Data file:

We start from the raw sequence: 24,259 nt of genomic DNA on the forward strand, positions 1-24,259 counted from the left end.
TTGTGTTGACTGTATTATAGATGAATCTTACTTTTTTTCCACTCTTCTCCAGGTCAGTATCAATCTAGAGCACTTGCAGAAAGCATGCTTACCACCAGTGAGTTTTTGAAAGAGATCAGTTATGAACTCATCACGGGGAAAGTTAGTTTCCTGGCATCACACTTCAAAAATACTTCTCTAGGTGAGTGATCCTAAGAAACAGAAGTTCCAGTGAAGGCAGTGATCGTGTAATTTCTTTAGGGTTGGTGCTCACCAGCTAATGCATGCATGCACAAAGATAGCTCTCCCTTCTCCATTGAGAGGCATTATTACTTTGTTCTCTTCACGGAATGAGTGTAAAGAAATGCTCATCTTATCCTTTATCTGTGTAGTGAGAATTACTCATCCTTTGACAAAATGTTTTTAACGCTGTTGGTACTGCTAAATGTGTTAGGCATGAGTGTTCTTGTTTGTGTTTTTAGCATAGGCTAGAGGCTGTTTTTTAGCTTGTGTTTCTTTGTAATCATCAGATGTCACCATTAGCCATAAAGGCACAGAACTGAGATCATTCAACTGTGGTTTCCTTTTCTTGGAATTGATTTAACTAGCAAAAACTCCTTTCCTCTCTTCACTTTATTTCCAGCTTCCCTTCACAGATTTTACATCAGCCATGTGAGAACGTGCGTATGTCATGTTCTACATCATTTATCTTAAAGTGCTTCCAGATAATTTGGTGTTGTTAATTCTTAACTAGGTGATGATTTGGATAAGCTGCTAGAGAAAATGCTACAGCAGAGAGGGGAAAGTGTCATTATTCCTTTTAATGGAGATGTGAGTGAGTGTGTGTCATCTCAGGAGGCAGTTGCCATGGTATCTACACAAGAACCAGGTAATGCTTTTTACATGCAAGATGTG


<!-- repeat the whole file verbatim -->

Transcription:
We start from the raw sequence: 24,259 nt of genomic DNA on the forward strand, positions 1-24,259 counted from the left end.
TTGTGTTGACTGTATTATAGATGAATCTTACTTTTTTTCCACTCTTCTCCAGGTCAGTATCAATCTAGAGCACTTGCAGAAAGCATGCTTACCACCAGTGAGTTTTTGAAAGAGATCAGTTATGAACTCATCACGGGGAAAGTTAGTTTCCTGGCATCACACTTCAAAAATACTTCTCTAGGTGAGTGATCCTAAGAAACAGAAGTTCCAGTGAAGGCAGTGATCGTGTAATTTCTTTAGGGTTGGTGCTCACCAGCTAATGCATGCATGCACAAAGATAGCTCTCCCTTCTCCATTGAGAGGCATTATTACTTTGTTCTCTTCACGGAATGAGTGTAAAGAAATGCTCATCTTATCCTTTATCTGTGTAGTGAGAATTACTCATCCTTTGACAAAATGTTTTTAACGCTGTTGGTACTGCTAAATGTGTTAGGCATGAGTGTTCTTGTTTGTGTTTTTAGCATAGGCTAGAGGCTGTTTTTTAGCTTGTGTTTCTTTGTAATCATCAGATGTCACCATTAGCCATAAAGGCACAGAACTGAGATCATTCAACTGTGGTTTCCTTTTCTTGGAATTGATTTAACTAGCAAAAACTCCTTTCCTCTCTTCACTTTATTTCCAGCTTCCCTTCACAGATTTTACATCAGCCATGTGAGAACGTGCGTATGTCATGTTCTACATCATTTATCTTAAAGTGCTTCCAGATAATTTGGTGTTGTTAATTCTTAACTAGGTGATGATTTGGATAAGCTGCTAGAGAAAATGCTACAGCAGAGAGGGGAAAGTGTCATTATTCCTTTTAATGGAGATGTGAGTGAGTGTGTGTCATCTCAGGAGGCAGTTGCCATGGTATCTACACAAGAACCAGGTAATGCTTTTTACATGCAAGATGTG